Easy Recipe for Chicken Tikka

Easy Recipe for Chicken Tikka

A little background on this easy recipe for Chicken Tikka.  When I started planning this blog I didn’t plan on cooking.  This was going to be a restaurant review blog, focusing on smaller “hole in the wall” restaurants.  One day I was at Ravi Kabob with a friend and made the comment, “If I could figure out this recipe, I’d eat this chicken every day.”  As the words came out of my mouth, I realized that the blog had to expand its scope.  I could tell the world about the greatness of Ravi Kabob, but unless they are in the Washington D.C. area, they’d never know what it tastes like.  At that point I decided, I’m going to figure out this recipe.  After multiple tries, I think I have something close.


One of my cooking commandments is to always use whole spices whenever possible.  You can use the pre-ground version of any of the spices in the recipe, but you’ll get more flavor out of the whole spices you toast and grind yourself.  Here is a tip, go to the international aisle, or better yet the international store to buy your whole spices.  You’ll generally get more spices for less money than you do from the regular spice aisle.

Toasting spices brings out their flavor, but they can burn if you don’t pay attention.  It only takes a couple of minutes, so don’t go anywhere.  This is not the time to try to multi-task.  When you smell the spices, they are done.  Let the spices cool on a plate for a couple of minutes and then grind them in a spice grinder (I use a cheap coffee grinder) or in a mortar and pestle.

Chicken Tikka is traditionally made without the skin.  I left the skin on, but I think I should have removed it.  The salt draws a lot of moisture out of the chicken, chilies, and cilantro, making the skin hard to crisp.  It’s not a big problem, but this is one of the few times where skinless chicken will be just as good, if not better, than skin on chicken.

Chicken Tikka is usually marinated with yogurt.  I tried it with the yogurt and without, and liked it better without.  The yogurt did add some tanginess that was nice, but I felt the spices flavored the chicken better without it.

This key to this recipe is the amount of time that you let the chicken marinate.  I whipped up the marinade on Friday night and cooked it for Sunday dinner.  Every bite of the chicken was spicy and flavorful.  This can be a weeknight meal, but it will be much better if you let it marinate overnight.

If you want your chicken to have that traditional bright red color you’ll need to add food coloring.  I personally didn’t feel the need, but while doing my research I saw recipes with as much as a tablespoon of red food coloring powder.   If the color matters to you use it if it doesn’t leave it out.  Honestly, if I had to do it again I’d probably use it.  It doesn’t add any flavor, but I think it would photograph better.

Easy Recipe for Chicken Tikka

Makes 6-8 servings
  • 2 lbs. chicken thighs
  • 2 tablespoons garlic, chopped
  • 1 tablespoon ginger, chopped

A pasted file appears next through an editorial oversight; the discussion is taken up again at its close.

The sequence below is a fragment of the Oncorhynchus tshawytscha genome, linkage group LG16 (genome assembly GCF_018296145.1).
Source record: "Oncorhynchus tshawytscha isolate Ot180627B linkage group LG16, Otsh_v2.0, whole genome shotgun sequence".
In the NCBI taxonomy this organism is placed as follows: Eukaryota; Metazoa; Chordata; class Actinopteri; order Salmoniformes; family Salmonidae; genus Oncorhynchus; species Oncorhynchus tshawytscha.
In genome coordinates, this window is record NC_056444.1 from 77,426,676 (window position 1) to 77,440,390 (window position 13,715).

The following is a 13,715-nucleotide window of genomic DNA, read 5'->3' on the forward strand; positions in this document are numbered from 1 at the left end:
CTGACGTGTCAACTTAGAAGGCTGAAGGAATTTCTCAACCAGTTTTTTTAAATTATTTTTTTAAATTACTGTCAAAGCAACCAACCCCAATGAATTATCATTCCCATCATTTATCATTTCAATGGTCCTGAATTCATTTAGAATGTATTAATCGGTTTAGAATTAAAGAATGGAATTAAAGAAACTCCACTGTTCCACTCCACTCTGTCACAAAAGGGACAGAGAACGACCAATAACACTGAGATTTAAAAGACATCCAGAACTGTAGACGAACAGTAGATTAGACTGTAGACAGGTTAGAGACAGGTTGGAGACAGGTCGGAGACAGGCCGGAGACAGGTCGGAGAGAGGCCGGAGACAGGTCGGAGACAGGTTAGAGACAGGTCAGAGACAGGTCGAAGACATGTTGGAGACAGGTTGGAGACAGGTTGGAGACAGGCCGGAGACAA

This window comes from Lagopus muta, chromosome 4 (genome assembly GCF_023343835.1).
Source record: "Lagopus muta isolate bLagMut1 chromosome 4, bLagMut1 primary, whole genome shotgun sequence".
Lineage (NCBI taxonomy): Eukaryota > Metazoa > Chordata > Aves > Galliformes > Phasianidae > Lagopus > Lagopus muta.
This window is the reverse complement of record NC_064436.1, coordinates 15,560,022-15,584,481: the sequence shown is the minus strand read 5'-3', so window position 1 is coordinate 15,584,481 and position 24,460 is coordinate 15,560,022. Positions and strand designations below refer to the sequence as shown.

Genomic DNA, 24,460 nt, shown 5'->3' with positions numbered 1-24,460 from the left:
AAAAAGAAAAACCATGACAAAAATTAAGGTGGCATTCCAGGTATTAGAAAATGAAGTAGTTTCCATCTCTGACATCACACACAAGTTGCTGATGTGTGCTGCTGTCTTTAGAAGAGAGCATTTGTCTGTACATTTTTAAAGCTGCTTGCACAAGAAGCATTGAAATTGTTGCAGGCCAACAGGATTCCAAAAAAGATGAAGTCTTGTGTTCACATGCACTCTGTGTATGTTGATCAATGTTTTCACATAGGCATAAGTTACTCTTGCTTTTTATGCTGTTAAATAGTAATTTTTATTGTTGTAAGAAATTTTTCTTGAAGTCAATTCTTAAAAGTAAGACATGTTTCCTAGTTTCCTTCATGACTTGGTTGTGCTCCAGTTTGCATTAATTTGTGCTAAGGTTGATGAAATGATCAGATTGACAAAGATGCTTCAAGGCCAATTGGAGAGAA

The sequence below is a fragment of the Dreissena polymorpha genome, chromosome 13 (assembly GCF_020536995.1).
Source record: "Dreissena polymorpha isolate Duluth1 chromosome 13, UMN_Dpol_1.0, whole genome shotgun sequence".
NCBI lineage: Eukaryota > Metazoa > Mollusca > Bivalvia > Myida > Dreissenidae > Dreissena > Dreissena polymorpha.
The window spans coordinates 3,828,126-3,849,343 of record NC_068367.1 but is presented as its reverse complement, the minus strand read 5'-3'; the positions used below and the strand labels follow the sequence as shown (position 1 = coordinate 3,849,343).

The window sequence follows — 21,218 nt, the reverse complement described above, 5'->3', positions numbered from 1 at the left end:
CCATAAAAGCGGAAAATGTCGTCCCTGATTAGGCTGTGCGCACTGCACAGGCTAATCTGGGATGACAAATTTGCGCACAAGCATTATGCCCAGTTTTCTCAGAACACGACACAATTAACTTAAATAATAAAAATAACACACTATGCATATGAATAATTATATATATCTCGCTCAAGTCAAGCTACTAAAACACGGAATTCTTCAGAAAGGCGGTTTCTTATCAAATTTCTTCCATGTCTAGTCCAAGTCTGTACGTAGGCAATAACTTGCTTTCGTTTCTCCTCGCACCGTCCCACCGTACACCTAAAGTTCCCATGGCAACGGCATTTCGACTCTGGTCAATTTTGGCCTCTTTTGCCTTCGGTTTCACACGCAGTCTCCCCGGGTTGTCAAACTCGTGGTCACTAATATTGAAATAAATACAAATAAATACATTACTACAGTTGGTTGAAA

• Zest of 1 lemon
  • 1 tablespoon cumin seed
  • 1 tablespoon coriander seed
  • 1 tablespoon black peppercorns
  • 1 teaspoon turmeric powder
  • 1 tablespoon Chipotle chili powder (this is my secret ingredient.  It provides a smoky spiciness that works well with the cumin and coriander.  There is nothing less authentic than adding chipotle to a Pakistani dish, but it works.)
  • 2 serrano chilies finely chopped
  • 1 bunch of cilantro
  • 1 tablespoon of powdered red food coloring (optional)
  • ¼ canola oil


  1. In a small pan toast the cumin, coriander and black peppercorns over medium heat.   Once toasted, cool completely then grind into a powder.
  2. In a mortar and pestle, add about a ½ tsp of salt, the garlic, ginger, and the lemon zest. Pound the mixture until it is a homogenous paste.  Mash the paste together until the salt is dissolved, and there are no more chunks of garlic or ginger.   If you don’t have a mortar and pestle, you can do this on the smallest holes of a cheese grater.
  3. In a food processor add the garlic/ginger/lemon paste, the chilies, the spices (don’t forget the turmeric and chipotle powder), and the cilantro. Pulse until it forms a thick paste.  Add the food coloring if using. While the machine is running add a ¼ cup of canola oil to complete the marinade.  Use a spatula to make sure the marinade is loose enough to spread, if not add a little more oil.  If the marinade isn’t loose enough it won’t coat the chicken well.
  4. Salt the chicken on both sides and then add the marinade. Every piece of chicken needs to be completely coated with the marinade.  Put the chicken in the fridge and let it sit at least a few hours, but the longer it marinades the better it will taste.
  5. Light a full chimney of charcoal, but only put the coals on one side of your grill. You want a very hot fire, but the oil in the marinade will catch on fire if you cook directly over the flame.  Cook the chicken on the cooler side of the grill until 90% done.  Then move the chicken to the hot side to finish cooking on the hot side.  Keep an eye on it, you want a few good char marks but you don’t want it to burn.  Alternatively, if you don’t have access to a grill cook the chicken on a wire rack over a baking sheet at 450 degrees(The picture is taken from a batch cooked in the oven).

Did I use a tool that you don’t have?


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